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With the recent events surrounding imported products from China, such as cough syrup, stationery, childrens’ toys tainted with lead or coma-inducing drugs, mislabeled fish, fish treated with malachite and other cancer-causing drugs, tainted beef, bad radial tires, leukemia drugs, toxic pet food, breakaway hammocks, electrocuting palm tree decor, Craftsman electric saws with flying blades, and deadly toothpaste, it’s no wonder that people are a little leery of Chinese imports. Over lunch, a coworker and I were discussing why the Made in the USA folks aren’t capitalizing on this chain of events to promote US-made goods, and the reason may be…

… well, nothing’s made here any more, not in significant quantities and not with sourced materials. Even the Made in the USA trade group and NAFTA have rather relaxed guidelines about what Made in the USA must mean:

“Made in the USA” products need a content consisting of 51% or more of domestically produced or manufactured parts, labor and or value-added content or any combination thereof.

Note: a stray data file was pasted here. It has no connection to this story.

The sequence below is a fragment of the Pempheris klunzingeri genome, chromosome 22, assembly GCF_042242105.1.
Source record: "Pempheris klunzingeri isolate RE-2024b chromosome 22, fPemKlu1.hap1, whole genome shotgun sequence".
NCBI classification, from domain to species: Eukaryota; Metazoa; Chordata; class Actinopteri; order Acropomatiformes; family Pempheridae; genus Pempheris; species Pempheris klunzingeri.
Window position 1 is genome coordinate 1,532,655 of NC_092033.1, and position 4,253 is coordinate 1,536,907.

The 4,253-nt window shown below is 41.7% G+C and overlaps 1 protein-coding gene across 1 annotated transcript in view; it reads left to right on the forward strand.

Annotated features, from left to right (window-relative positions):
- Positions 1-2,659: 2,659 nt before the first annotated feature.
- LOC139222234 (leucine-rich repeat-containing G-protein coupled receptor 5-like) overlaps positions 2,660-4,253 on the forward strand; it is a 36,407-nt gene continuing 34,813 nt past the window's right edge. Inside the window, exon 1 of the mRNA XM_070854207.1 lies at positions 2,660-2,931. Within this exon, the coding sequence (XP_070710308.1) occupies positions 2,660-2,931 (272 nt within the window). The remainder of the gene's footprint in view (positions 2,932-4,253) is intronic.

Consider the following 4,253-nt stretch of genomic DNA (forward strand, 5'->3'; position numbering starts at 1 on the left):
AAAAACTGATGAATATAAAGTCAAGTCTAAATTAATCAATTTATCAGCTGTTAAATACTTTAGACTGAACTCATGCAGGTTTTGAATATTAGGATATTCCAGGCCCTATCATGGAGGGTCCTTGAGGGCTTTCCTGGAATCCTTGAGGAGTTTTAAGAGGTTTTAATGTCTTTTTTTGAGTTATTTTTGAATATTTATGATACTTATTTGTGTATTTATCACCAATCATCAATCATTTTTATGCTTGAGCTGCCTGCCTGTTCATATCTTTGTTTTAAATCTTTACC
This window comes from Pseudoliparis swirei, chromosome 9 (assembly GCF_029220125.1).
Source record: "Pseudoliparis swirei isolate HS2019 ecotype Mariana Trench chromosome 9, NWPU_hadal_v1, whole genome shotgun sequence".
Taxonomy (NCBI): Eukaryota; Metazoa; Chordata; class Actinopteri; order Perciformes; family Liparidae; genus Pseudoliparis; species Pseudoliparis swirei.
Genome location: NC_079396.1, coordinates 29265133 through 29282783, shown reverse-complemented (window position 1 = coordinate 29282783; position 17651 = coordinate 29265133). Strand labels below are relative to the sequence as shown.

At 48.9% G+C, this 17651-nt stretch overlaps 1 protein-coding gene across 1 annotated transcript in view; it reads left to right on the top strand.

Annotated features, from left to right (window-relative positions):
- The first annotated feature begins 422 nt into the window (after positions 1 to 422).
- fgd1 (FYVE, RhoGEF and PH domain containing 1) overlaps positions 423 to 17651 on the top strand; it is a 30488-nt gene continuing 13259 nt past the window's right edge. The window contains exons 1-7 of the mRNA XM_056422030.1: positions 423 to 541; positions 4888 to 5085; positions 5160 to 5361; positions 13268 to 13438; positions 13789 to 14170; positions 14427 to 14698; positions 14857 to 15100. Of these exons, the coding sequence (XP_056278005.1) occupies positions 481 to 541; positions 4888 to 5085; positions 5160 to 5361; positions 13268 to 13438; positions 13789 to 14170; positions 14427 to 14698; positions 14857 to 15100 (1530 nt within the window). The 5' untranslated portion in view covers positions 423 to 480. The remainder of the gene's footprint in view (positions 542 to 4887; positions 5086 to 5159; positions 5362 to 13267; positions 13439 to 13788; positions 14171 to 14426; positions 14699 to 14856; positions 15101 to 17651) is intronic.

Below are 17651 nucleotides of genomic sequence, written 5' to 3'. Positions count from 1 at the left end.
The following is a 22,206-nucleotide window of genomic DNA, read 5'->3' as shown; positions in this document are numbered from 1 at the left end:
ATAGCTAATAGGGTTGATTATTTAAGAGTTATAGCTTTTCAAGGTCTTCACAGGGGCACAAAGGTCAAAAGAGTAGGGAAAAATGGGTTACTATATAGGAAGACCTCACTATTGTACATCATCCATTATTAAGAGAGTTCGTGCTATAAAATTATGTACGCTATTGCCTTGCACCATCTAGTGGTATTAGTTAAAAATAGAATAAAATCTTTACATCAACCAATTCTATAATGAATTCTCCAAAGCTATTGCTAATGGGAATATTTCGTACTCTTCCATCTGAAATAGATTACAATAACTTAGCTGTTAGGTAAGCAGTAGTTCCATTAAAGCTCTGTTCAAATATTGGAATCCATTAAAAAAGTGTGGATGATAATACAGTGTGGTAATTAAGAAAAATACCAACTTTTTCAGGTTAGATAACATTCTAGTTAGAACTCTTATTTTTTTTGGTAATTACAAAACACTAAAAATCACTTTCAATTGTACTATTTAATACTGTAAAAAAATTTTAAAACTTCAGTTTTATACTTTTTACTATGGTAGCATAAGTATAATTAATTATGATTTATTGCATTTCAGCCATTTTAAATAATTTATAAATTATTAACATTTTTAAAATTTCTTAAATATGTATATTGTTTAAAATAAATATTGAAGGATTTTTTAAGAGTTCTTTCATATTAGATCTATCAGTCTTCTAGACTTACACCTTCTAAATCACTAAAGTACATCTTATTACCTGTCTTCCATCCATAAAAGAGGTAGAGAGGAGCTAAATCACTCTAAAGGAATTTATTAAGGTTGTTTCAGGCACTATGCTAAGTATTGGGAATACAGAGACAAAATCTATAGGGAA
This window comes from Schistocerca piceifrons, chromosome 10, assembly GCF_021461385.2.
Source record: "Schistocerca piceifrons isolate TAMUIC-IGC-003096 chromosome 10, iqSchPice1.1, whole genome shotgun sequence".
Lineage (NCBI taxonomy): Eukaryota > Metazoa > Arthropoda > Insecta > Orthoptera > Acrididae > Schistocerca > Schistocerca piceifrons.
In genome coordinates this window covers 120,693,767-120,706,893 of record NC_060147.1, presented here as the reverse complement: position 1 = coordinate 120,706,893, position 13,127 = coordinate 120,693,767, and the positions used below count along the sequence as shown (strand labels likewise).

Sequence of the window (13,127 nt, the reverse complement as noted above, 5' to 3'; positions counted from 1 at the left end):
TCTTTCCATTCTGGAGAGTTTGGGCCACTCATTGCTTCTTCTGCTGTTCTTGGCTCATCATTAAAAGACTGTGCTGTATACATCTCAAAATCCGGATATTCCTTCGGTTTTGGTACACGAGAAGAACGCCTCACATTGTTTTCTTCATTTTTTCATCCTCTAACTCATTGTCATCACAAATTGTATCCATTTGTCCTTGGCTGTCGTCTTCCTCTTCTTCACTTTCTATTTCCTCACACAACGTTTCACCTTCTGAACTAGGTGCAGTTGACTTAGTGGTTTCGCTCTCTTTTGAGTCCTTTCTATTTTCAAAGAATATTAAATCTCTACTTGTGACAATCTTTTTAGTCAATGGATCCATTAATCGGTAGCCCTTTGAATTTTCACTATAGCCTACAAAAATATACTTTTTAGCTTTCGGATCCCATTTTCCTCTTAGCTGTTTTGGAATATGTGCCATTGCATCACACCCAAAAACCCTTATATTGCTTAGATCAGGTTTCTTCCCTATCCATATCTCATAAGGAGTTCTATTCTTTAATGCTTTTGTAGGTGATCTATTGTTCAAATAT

Thus, even if a toy was manufactured in the USA, if the leaded paint used on the toy was of Chinese origin, the product would still qualify for a Made in the USA label.

The unfortunate reality is that in the quest for the lowest possible prices at all costs, we’ve effectively outsourced virtually every part of the supply chain, and to countries (not just China) who have varying standards of quality and safety, not to mention labor laws. Unfortunately, buying American is harder than ever.

Don’t even think about American icon Hershey Chocolate for this holiday season. From Forbes.com:

In February, Hershey announced a major restructuring designed to cut costs and excess production capacity in the United States and Canada, while expanding in Mexico, China and India, where labor is cheaper and Hershey hopes to sell more candy.

Since then, Hershey has announced it will close six U.S. and Canadian plants and cut more than 3,000 workers in the two countries, including up to 900 at its hometown plants. It has plans to shift more production to contractors and a new plant it is building in Monterrey, Mexico.

On Thursday, it said production is underway in China through a joint venture with South Korea’s Lotte Confectionery Co. and its joint venture in India with Godrej Industries Ltd. is up and running.

Perhaps we’ll see a resurgence this holiday season of small craftsman goods – things made not only in the USA, but made by your own hands. It’s the only way to be sure of a product’s origins. Just make sure you make the components, too.

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